Liquid crystal elastomers (LCEs) are lightly cross-linked polymer networks with mesogenic order [1]. Being lightly linked they are capable, as classical elastomers are, of huge deformations. They can be elongated by factors of six or more, that is, of 600% strain, or sheared by of order one or more. Their deformability reflects the fact that elastomers are really polymeric liquids with high molecular mobility but where the cross-links between chains that hold the rubber network together do not allow macroscopic flow. The linking is light in the case of elastomers where deformability is great. Such linking leads to low mechanical moduli of typically 105−106 Pa. Since these networks have conventional, liquid-like values for their bulk moduli that are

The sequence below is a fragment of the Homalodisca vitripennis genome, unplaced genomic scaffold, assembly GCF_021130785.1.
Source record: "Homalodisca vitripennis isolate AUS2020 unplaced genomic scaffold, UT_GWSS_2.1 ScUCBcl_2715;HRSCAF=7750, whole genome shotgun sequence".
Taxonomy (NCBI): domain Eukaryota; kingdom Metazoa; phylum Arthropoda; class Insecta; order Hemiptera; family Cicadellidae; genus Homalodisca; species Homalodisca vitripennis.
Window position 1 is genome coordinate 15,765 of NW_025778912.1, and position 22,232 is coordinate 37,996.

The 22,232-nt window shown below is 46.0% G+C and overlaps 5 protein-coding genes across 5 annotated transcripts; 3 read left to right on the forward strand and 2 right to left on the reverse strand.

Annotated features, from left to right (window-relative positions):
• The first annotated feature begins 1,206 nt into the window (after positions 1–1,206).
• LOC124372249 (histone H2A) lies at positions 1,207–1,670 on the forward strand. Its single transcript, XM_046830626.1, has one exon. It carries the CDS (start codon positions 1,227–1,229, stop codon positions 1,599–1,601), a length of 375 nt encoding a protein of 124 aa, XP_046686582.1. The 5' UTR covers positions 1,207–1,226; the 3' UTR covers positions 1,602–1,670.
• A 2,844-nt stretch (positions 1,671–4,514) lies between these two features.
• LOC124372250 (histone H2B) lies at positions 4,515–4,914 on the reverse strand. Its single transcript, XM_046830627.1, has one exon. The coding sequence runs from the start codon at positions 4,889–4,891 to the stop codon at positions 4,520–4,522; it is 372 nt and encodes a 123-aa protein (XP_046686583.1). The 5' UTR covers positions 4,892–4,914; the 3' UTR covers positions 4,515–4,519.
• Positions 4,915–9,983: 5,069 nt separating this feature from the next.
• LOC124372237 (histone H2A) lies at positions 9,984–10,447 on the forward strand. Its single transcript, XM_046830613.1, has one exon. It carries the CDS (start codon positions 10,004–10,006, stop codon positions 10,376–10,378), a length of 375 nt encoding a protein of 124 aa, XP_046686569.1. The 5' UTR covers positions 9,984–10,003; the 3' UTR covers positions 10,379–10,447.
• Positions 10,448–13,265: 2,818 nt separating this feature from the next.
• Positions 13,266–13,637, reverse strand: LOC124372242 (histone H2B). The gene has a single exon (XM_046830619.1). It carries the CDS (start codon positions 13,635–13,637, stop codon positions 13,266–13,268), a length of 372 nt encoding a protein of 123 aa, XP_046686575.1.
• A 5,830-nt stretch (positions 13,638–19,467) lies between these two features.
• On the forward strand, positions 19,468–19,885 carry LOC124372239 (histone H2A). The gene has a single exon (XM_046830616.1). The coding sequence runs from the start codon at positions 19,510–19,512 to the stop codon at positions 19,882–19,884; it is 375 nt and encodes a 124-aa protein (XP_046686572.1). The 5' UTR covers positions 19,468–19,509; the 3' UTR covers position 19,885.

much higher than the shear moduli, it follows that they change shape at constant volume. For small distortions, the sum of their Poisson ratios governing their size change in the two perpendicular directionsmust accordingly be 1. Classical (isotropic) elastomers are the same, and their Poisson ratios are both 1/2. We shall find smectic elastomers also conserve volume, but their Poisson ratios are most complex because their shape changes are dominated by the underlying layering of the smectic phase.